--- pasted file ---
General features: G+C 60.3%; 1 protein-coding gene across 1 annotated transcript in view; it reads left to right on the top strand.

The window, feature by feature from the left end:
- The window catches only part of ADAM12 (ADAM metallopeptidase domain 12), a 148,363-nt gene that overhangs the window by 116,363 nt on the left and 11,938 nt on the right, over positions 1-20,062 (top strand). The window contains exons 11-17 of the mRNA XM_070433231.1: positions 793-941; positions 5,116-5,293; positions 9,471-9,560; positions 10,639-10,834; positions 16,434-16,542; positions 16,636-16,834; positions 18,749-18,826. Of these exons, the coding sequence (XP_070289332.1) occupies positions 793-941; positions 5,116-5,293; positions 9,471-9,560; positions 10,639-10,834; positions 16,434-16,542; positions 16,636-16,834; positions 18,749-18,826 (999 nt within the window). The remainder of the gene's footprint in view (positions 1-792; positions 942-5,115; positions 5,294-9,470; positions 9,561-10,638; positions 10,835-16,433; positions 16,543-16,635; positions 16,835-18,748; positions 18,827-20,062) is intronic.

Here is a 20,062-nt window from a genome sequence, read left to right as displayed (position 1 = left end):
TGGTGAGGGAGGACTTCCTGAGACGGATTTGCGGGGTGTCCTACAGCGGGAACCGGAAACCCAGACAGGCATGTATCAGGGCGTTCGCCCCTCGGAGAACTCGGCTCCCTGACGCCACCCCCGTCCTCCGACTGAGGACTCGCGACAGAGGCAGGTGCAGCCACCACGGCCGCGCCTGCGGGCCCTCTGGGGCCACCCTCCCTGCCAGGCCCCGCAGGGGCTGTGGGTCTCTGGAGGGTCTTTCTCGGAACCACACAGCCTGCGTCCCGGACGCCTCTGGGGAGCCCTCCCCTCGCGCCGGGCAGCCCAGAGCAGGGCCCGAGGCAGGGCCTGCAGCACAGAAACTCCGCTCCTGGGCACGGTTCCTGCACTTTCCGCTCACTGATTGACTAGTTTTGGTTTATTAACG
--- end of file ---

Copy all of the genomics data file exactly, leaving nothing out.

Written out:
General features: G+C 60.3%; 1 protein-coding gene across 1 annotated transcript in view; it reads left to right on the top strand.

The window, feature by feature from the left end:
- The window catches only part of ADAM12 (ADAM metallopeptidase domain 12), a 148,363-nt gene that overhangs the window by 116,363 nt on the left and 11,938 nt on the right, over positions 1-20,062 (top strand). The window contains exons 11-17 of the mRNA XM_070433231.1: positions 793-941; positions 5,116-5,293; positions 9,471-9,560; positions 10,639-10,834; positions 16,434-16,542; positions 16,636-16,834; positions 18,749-18,826. Of these exons, the coding sequence (XP_070289332.1) occupies positions 793-941; positions 5,116-5,293; positions 9,471-9,560; positions 10,639-10,834; positions 16,434-16,542; positions 16,636-16,834; positions 18,749-18,826 (999 nt within the window). The remainder of the gene's footprint in view (positions 1-792; positions 942-5,115; positions 5,294-9,470; positions 9,561-10,638; positions 10,835-16,433; positions 16,543-16,635; positions 16,835-18,748; positions 18,827-20,062) is intronic.

Here is a 20,062-nt window from a genome sequence, read left to right as displayed (position 1 = left end):
TGGTGAGGGAGGACTTCCTGAGACGGATTTGCGGGGTGTCCTACAGCGGGAACCGGAAACCCAGACAGGCATGTATCAGGGCGTTCGCCCCTCGGAGAACTCGGCTCCCTGACGCCACCCCCGTCCTCCGACTGAGGACTCGCGACAGAGGCAGGTGCAGCCACCACGGCCGCGCCTGCGGGCCCTCTGGGGCCACCCTCCCTGCCAGGCCCCGCAGGGGCTGTGGGTCTCTGGAGGGTCTTTCTCGGAACCACACAGCCTGCGTCCCGGACGCCTCTGGGGAGCCCTCCCCTCGCGCCGGGCAGCCCAGAGCAGGGCCCGAGGCAGGGCCTGCAGCACAGAAACTCCGCTCCTGGGCACGGTTCCTGCACTTTCCGCTCACTGATTGACTAGTTTTGGTTTATTAACG